Thus, there is no particular help or assistance for Spanish migrants on the official websites of either the Foreign Ministry or the Ministry for Employment and Social Security, aside from addresses for Spanish Consulates and some ‘advice’ for travellers.

What’s more, any help for returning migrants has also been withdrawn, despite the fact that for more than 20 years returning Spanish nationals have had the right to claim basic state benefits after having worked over seas for a minimum of 12 months.

The Spanish government is also denying healthcare benefits to those of its national resident across Europe, something which was previously guaranteed through the European Health Insurance Card, known in Spain at the E-111.

Research scholarships, formerly under the auspices of the Spanish Ministry for Education and of research and development and used to benefit highly qualified young people living abroad, have been slashed in the 2012 budget, to the extent that grants already awarded have been withdrawn and payments to researchers defaulted on. International development cooperation in Spain has also had its budget slashed and in 2012 not a single new vacancy will be created. What’ more, “high ranking” civil servants from the right of Spanish politics have called for the 400 Euro per month unemployment benefit to be stopped for those Spanish nationals who leave the country.

They have also stated that Spanish migrants who continue to claim this benefit would be committing “fraud”.

This policy of denial, disregard and even criminalisation of economic migration is a world away from that exercised by other governments.

Even under the regime of General Franco, when 2 million Spaniards left to work in Germany, Italy and France, migration was regulated via organisations like the Spanish Institute for Migration, and laws like the Emigration Planning Laws of 1960 which brought about the Conventions and Treaties on Emigration and Social Security.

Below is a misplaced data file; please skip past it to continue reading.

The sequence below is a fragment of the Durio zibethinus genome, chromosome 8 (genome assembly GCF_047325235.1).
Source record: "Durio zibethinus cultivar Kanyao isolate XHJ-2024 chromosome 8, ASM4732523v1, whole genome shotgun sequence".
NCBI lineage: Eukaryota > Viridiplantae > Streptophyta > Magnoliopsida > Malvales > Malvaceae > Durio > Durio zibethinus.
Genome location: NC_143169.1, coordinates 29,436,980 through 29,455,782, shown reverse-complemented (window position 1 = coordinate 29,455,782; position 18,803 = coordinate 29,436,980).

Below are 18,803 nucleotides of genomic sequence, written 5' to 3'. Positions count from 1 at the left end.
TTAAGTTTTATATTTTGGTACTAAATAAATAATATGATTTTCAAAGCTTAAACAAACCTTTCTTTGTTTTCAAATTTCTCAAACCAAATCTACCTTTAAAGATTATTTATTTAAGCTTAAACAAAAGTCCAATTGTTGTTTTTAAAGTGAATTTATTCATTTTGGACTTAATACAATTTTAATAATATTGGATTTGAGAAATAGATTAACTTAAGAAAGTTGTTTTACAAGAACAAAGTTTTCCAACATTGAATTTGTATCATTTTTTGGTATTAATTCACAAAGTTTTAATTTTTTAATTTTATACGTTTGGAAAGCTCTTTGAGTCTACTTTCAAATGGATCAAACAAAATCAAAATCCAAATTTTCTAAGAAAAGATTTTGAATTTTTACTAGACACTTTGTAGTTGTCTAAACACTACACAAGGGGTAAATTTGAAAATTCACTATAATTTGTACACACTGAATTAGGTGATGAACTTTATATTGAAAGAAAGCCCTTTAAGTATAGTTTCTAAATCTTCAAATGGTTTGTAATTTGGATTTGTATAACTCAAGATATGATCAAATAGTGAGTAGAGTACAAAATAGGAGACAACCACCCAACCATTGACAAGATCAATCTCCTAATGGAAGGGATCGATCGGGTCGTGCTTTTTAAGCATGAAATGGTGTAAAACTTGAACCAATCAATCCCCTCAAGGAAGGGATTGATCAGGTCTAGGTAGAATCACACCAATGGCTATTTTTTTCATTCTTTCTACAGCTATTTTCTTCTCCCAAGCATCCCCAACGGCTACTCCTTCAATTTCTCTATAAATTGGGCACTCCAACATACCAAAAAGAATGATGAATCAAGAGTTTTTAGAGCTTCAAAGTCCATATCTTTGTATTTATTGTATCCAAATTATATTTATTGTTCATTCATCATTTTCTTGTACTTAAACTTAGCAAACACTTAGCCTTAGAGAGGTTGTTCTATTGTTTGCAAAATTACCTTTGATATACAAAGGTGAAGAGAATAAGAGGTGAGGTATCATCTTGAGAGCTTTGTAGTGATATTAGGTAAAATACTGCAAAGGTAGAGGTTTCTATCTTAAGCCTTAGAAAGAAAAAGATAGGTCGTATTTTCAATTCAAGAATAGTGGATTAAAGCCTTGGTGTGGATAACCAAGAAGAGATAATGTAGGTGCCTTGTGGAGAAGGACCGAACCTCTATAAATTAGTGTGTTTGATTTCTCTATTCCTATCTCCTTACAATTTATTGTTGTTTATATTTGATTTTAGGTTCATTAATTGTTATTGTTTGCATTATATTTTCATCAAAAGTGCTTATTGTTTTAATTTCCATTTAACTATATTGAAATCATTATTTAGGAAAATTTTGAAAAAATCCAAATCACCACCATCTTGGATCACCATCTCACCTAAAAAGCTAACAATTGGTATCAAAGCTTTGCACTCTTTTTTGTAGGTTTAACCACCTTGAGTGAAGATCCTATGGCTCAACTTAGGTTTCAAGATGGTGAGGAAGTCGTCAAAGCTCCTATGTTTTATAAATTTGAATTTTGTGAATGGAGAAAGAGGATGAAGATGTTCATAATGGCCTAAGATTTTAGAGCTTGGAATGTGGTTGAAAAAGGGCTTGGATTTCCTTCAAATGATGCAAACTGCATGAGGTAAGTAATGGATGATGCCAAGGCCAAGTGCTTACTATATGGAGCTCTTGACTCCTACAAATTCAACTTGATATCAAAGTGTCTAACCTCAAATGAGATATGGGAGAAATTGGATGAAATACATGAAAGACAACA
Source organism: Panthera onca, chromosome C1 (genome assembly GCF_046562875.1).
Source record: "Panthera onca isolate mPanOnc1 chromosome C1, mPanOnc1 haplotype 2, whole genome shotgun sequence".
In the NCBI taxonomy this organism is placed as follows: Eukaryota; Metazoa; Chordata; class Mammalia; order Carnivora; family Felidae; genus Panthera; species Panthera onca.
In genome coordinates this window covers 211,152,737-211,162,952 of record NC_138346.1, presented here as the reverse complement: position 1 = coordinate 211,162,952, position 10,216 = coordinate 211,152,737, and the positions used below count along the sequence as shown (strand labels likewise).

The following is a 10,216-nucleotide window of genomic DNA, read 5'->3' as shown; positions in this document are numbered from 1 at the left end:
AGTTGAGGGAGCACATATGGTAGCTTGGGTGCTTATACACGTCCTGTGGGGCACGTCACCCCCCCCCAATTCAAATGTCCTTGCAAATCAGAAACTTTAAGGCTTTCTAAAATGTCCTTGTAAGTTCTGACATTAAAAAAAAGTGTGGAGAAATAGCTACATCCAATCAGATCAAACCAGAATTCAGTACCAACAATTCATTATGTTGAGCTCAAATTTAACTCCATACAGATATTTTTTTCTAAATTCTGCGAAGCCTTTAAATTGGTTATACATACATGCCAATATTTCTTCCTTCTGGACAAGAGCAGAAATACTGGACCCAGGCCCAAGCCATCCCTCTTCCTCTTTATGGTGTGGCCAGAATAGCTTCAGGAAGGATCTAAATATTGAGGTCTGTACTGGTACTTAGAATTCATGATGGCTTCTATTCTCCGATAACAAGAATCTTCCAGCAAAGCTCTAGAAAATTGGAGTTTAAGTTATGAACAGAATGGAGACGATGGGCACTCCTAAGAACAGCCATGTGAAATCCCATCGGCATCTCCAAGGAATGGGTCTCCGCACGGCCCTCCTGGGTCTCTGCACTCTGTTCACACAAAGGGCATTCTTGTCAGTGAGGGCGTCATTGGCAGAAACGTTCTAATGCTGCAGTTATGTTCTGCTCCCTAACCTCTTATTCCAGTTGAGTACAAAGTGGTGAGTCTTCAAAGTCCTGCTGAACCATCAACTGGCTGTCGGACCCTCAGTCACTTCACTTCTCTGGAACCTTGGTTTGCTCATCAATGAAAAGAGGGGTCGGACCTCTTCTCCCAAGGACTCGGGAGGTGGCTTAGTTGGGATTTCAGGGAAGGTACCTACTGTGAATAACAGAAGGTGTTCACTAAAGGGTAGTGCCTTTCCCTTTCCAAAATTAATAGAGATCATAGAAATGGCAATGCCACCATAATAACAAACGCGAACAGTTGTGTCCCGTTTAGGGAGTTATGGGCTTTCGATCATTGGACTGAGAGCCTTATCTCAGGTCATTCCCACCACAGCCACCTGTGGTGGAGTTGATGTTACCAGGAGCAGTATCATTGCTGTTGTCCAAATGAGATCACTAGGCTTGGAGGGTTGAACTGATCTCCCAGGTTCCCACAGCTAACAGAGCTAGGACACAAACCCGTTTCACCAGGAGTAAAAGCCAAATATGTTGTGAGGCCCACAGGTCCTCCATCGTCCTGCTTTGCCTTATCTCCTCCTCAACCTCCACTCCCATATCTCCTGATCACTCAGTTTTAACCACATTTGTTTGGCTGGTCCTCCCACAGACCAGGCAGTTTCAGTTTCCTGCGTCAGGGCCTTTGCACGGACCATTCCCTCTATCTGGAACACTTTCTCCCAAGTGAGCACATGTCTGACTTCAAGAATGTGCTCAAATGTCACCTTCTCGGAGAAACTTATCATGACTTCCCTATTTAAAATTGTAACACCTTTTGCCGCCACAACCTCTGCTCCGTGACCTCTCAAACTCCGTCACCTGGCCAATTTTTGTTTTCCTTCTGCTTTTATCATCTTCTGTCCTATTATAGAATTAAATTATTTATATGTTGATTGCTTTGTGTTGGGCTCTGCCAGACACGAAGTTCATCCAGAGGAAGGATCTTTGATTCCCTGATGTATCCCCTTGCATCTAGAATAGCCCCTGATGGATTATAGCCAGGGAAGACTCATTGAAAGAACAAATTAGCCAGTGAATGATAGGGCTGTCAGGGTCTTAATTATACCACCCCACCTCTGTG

Authentic” Spaniards, and mortgaging the State?

However, these days, Spanish research institutes allied to the government of the Popular Party, such as the Real Instituto Elcano (Royal Elcano Institute) have attempted to minimize the impact of Spanish emigration. Thus, in a report published in January 2012 they stressed that the “presumed” Spanish emigration was actually one “of return”.

The report argues that Spanish emigrants “were not that numerous”, as “of the 373,954 emigrant registered by Spain in 2010, only 26,675 were native Spaniards”. “The majority of the figure represents immigrants nationalised over the past few years in Spain, or those who have benefited from the Law on Historical Memory1 returning to their countries of origin (…) to avoid bearing the brunt of the crisis” the publication states.

The idea that nationalised immigrants are not “authentic Spaniards” and the policy of denial of emigration “by authentic Spaniards” laid out in this article are neither anecdotal nor isolated cases.

They are part of a policy to systematically reduce state support (firstly overseas and then to “nationals”) and dismantle Spain’s welfare state, as happened in Latin America in a decade dubbed “the lost decade”. The “structural adjustments” that resulted in benefits and employment entitlements in Latin America being done away with were just like those being applied today in Spain. Those adjustments resulted in the taking on of foreign debt which essentially mortgaged the state development of an entire continent. But that is a different story.

(Translated by Viv Griffiths)

1 Through which second and third generation descendents of exiles could acquire Spanish nationality.